Major summer events canceled in Lake Placid
Includes Ironman triathlons, July 4 fireworks, lacrosse tournaments
LAKE PLACID — The big summer events in this village will not go on as planned, local officials decided Wednesday.
Regional Office of Sustainable Tourism CEO Jim McKenna confirmed Wednesday afternoon that the Fourth of July fireworks in Lake Placid, Ironman Lake Placid triathlon, Ironman 70.3 triathlon, Summit lacrosse tournaments in August and Lake Placid Marathon and Half were canceled this summer, due to the coronavirus pandemic. Can-Am Rugby officials also confirmed Wednesday that their tournament has been canceled for this year.
“This is based on a number of decisions,” McKenna said: “the governor’s latest announcement limiting travel from state’s that are spiking, that they have to quarantine; all the metrics; the resident sentiment; and our responsibility to guard our communities. Public health is the number-one responsibility that we all have.”
Wednesday’s decision was influenced by Gov. Andrew Cuomo’s announcement the same day that New York, New Jersey and Connecticut will require visitors from nine states with COVID-19 spikes to quarantine for 14 days upon arrival, beginning Thursday. But McKenna said it wasn’t the deciding factor.
“I think we were all pretty close to this decision today regardless,” he said.
Village Mayor Craig Randall, town of North Elba Supervisor Jay Rand and ROOST Chief of Staff Mary Jane Lawrence were on the phone call when McKenna confirmed the cancellations and were all part of the decision-making process. Even if the events received state approval, they would then need county approval and finally local government approval.
“Tomorrow there’s another events conference call, and I think we’re feeling compelled to not take any more time on these issues,” Randall said.
“Seemingly this was becoming more and more inevitable with restrictions on distancing, etc.,” Rand said.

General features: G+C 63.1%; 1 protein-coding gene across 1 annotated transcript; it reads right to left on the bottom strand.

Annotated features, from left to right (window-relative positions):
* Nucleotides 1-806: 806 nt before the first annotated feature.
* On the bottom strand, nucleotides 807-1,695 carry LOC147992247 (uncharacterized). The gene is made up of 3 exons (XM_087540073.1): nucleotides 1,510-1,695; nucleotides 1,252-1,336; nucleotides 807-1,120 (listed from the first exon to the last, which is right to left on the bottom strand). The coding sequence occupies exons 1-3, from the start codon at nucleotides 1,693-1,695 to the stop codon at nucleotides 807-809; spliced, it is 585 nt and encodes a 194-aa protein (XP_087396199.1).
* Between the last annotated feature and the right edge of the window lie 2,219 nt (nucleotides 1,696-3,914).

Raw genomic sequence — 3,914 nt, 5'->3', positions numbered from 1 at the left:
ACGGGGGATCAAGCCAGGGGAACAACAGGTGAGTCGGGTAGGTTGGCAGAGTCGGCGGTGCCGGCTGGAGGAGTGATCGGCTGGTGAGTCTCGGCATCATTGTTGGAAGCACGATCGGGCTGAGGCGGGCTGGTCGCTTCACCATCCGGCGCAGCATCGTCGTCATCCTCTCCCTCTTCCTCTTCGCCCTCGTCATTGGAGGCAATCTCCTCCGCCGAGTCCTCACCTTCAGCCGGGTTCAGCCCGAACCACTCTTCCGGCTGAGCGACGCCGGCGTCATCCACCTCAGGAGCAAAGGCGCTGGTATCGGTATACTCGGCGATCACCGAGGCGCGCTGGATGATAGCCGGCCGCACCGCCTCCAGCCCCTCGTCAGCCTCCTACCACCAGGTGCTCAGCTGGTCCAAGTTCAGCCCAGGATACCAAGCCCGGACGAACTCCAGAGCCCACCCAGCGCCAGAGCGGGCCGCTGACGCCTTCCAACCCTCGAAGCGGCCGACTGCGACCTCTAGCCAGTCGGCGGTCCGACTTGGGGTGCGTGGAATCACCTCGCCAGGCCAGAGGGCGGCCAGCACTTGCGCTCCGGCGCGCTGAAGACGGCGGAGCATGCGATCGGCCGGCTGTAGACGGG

County chair skeptical
Asked about Ironman before the cancellation, Essex County Board of Supervisors Chairman Shaun Gillilland — a member of the North Country’s “Regional Control Room — said large gatherings are not part of the state’s four phases of reopening the economy. The governor announced Wednesday that the North Country would be going into Phase 4 of reopening on Friday, but that doesn’t change the state’s 25-person limit on gatherings.
“Each type of those activities will be individually evaluated by the state,” said Gillilland, R-Willsboro. “They rescheduled the date, but that doesn’t mean it’s going to happen.”
On Friday, June 19, Ironman Lake Placid officials announced its new tentative date for the race — originally scheduled for July 26 — would be Aug. 30.
Speaking for himself, Gillilland added, “I think they should kick it to 2021 like all kinds of other events nationwide. … You’re talking 10,000 people grouping together, in close proximity. All you’re doing is asking for an epidemiological vector. The virus isn’t beaten. We may have to contained, but it’s not defeated.”
The Control Room is expected to continue working beyond the state’s four phases of reopening.
“We’ll be continuing to monitor and evaluate, and hopefully we won’t have to shut down again,” Gillilland said. “We’re seeing states around the country reversing their reopenings. We want to avoid that at all costs.”
Residents, athletes called for Ironman cancellation
The announcement that Ironman had been tentatively rescheduled to August met immediate backlash on social media, both from residents and some out-of-town athletes.
“This is insanity,” wrote Lake Placid resident and longtime Ironman volunteer Amanda Cash. “I have supported Ironman for years as a community member and volunteer. And I am shocked that you are trying to hold this race, when other large events all over the country have been canceled altogether for 2020. This seems like a really, really unwise and selfish decision by Ironman leadership. Where is the plan detailing how you actually plan to hold this race with proper safety precautions in place? (Spoiler alert: I don’t believe it can be done safely at all, for volunteers, athletes, or spectators.) Sorry Ironman, but I’m out as a volunteer this year. And I know many other local volunteers who feel the same. Good luck!”